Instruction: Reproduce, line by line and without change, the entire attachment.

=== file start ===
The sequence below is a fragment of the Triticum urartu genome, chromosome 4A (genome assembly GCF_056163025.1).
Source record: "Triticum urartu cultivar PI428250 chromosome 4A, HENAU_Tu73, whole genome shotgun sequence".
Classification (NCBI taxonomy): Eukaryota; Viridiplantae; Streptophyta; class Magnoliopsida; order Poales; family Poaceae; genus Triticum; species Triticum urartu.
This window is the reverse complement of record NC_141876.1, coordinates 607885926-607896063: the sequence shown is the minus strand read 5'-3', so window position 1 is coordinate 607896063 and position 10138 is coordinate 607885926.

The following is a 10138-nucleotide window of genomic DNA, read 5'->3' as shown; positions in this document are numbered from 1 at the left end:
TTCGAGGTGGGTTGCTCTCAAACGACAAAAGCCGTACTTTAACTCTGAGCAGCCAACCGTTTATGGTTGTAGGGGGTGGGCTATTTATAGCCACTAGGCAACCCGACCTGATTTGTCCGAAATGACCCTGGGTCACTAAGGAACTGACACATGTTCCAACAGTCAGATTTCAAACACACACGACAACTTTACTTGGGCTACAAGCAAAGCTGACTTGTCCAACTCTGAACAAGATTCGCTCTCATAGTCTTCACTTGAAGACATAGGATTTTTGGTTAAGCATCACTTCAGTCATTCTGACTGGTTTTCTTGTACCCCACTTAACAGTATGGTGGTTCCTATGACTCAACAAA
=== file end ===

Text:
The sequence below is a fragment of the Triticum urartu genome, chromosome 4A (genome assembly GCF_056163025.1).
Source record: "Triticum urartu cultivar PI428250 chromosome 4A, HENAU_Tu73, whole genome shotgun sequence".
Classification (NCBI taxonomy): Eukaryota; Viridiplantae; Streptophyta; class Magnoliopsida; order Poales; family Poaceae; genus Triticum; species Triticum urartu.
This window is the reverse complement of record NC_141876.1, coordinates 607885926-607896063: the sequence shown is the minus strand read 5'-3', so window position 1 is coordinate 607896063 and position 10138 is coordinate 607885926.

The following is a 10138-nucleotide window of genomic DNA, read 5'->3' as shown; positions in this document are numbered from 1 at the left end:
TTCGAGGTGGGTTGCTCTCAAACGACAAAAGCCGTACTTTAACTCTGAGCAGCCAACCGTTTATGGTTGTAGGGGGTGGGCTATTTATAGCCACTAGGCAACCCGACCTGATTTGTCCGAAATGACCCTGGGTCACTAAGGAACTGACACATGTTCCAACAGTCAGATTTCAAACACACACGACAACTTTACTTGGGCTACAAGCAAAGCTGACTTGTCCAACTCTGAACAAGATTCGCTCTCATAGTCTTCACTTGAAGACATAGGATTTTTGGTTAAGCATCACTTCAGTCATTCTGACTGGTTTTCTTGTACCCCACTTAACAGTATGGTGGTTCCTATGACTCAACAAA